Baby Hope's skull was used to create computer renderings
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One of the images in the Baby Hope case that led to the big break last month in the murder case was created more than 21 years ago by Canadian experts who used the actual skull of the dead child to create computer renderings of her face, according to NYPD officials.
The image -- depicting a three-quarter profile of the child now known as Anjelica Castillo -- was used this past summer on a poster circulated around Washington Heights.
The poster, combined with an earlier police sketch and a photograph of the picnic cooler she was stuffed in, ultimately sparked the anonymous call that led to the identification of Anjelica and the arrest of a cousin in her murder, according to investigators.
Anjelica's body was found in July 1991 in a wooded area by the Henry Hudson Parkway in upper Manhattan. She was stuffed in the cooler, with her legs tied above her head. In April 1992, her skull, with the flesh removed, was sent to the Metropolitan Toronto Police for computer analysis, according to NYPD officials.
The skull, which was missing some of the child's front teeth, was used to create a strip of computer images showing the progressive reconstruction of Anjelica's face, officials remembered. The resulting near-profile image showed a child with long dark hair, full cheeks and an overbite.
"I think that is what made this click," NYPD assistant chief Joseph Resnick said Friday. Resnick has been involved in the investigation for many years. The poster with the images led to an anonymous caller who tipped police to the identity of a woman who was a relative of Anjelica. The resulting investigation led to the arrest last month of Conrado Juarez, 52, who police said admitted killing Anjelica after sexually assaulting her. Juarez pleaded not guilty to a murder indictment last week.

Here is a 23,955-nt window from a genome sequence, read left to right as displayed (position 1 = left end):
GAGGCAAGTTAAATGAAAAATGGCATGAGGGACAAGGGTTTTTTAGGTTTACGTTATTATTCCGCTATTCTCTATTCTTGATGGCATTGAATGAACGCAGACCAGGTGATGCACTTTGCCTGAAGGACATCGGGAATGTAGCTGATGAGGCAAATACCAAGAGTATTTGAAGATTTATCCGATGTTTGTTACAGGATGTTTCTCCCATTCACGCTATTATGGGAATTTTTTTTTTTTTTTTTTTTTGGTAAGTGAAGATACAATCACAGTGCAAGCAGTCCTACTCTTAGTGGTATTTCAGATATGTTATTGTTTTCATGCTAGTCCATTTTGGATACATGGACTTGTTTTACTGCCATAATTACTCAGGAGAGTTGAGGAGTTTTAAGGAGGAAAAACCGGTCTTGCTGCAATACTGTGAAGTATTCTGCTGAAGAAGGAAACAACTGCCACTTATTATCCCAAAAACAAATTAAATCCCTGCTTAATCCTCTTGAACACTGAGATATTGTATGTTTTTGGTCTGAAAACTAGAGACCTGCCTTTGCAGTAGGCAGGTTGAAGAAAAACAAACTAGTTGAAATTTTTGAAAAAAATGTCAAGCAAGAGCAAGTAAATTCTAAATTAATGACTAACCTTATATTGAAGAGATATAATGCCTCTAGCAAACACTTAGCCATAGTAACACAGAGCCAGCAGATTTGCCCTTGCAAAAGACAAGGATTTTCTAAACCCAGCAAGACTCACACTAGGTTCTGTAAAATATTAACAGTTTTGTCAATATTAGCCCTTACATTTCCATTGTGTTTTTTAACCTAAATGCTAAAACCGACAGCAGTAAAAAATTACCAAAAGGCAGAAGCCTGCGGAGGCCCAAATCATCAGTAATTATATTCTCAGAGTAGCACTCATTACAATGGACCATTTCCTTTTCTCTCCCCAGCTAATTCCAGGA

Although Anjelica had much of her face intact when she was discovered, her skin and tissue had suffered decomposition in the summer heat and one person familiar with the case said her facial tissue partly came off during the autopsy. Two NYPD officers who were licensed morticians actually used morticians wax to rebuild the face, according to Michael Muenz, one of the officers involved.
It wasn't certain how forensic experts removed Anjelica's skull tissue. A spokesman for the Toronto police couldn't locate anyone with knowledge of the case. But former NYPD forensic artist Stephen J. Mancusi, who after retirement remains involved in forensic reconstruction and sketches, said chemicals are the preferred method of cleaning skulls.
"It is very common to work from the skull if facial tissue is not viable," said Mancusi.
Traditionally, skulls have been modeled with clay to reconstruct the face. But three-dimensional computer images are now commonplace, said Mancusi. He said that three-dimensional computer printing of skulls and faces is now being done.
Anjelica, who was 4 years old when she died, was buried in St. Raymond's Cemetery in the Bronx and for decades was known only as Baby Hope. But after the case was broken by the anonymous caller, her true identity became known. Earlier this month, Anjelica's full name and birth date, April 24, 1987, were engraved into the headstone.